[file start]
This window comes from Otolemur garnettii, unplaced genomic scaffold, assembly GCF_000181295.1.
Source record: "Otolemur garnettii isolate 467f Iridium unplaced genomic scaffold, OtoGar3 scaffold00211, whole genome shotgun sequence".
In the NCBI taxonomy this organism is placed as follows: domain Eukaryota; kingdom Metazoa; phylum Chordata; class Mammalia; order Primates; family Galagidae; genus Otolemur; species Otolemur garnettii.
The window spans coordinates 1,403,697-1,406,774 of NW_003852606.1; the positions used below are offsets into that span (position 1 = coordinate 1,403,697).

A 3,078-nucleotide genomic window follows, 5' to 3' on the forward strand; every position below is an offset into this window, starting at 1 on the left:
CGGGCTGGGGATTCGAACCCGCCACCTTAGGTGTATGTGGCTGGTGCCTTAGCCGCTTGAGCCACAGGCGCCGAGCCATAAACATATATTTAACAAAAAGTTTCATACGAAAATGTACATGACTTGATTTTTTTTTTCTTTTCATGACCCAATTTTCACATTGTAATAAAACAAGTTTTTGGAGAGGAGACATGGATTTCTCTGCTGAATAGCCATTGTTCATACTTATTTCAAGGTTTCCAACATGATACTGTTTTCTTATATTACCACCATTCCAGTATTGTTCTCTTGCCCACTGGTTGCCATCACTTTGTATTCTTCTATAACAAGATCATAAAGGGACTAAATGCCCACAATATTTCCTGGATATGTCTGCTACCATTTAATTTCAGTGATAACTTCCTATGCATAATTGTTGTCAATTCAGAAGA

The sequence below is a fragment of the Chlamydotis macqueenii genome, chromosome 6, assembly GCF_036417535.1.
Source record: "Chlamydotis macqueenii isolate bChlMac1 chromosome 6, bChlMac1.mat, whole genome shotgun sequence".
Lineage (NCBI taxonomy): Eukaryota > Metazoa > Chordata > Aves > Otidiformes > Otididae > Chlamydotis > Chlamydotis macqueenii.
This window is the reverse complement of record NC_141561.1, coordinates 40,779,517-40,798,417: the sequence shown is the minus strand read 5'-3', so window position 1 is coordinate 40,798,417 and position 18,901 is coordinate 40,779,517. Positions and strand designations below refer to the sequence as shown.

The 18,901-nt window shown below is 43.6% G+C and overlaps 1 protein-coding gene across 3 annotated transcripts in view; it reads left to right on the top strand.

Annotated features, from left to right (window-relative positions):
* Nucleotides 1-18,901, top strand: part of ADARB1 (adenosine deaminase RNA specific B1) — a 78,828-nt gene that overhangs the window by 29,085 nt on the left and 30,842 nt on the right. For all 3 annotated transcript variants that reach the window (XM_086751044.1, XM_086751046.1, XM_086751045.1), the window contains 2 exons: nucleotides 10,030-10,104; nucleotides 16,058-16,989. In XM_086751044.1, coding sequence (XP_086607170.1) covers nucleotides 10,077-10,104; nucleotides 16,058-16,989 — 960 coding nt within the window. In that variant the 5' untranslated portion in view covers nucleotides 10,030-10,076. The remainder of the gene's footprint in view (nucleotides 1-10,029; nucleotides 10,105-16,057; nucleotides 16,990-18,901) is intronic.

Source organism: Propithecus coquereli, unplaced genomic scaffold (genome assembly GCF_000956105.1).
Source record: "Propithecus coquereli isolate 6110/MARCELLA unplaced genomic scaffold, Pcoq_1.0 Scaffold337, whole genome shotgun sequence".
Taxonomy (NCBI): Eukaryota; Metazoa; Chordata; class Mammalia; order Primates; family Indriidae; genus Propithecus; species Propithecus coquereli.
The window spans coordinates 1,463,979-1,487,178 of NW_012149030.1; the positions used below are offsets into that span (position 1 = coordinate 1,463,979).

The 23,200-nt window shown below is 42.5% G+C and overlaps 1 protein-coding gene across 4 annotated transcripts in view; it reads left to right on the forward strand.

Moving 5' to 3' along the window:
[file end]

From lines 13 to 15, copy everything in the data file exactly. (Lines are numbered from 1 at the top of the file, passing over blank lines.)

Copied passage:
* Nucleotides 1-18,901, top strand: part of ADARB1 (adenosine deaminase RNA specific B1) — a 78,828-nt gene that overhangs the window by 29,085 nt on the left and 30,842 nt on the right. For all 3 annotated transcript variants that reach the window (XM_086751044.1, XM_086751046.1, XM_086751045.1), the window contains 2 exons: nucleotides 10,030-10,104; nucleotides 16,058-16,989. In XM_086751044.1, coding sequence (XP_086607170.1) covers nucleotides 10,077-10,104; nucleotides 16,058-16,989 — 960 coding nt within the window. In that variant the 5' untranslated portion in view covers nucleotides 10,030-10,076. The remainder of the gene's footprint in view (nucleotides 1-10,029; nucleotides 10,105-16,057; nucleotides 16,990-18,901) is intronic.

Source organism: Propithecus coquereli, unplaced genomic scaffold (genome assembly GCF_000956105.1).
Source record: "Propithecus coquereli isolate 6110/MARCELLA unplaced genomic scaffold, Pcoq_1.0 Scaffold337, whole genome shotgun sequence".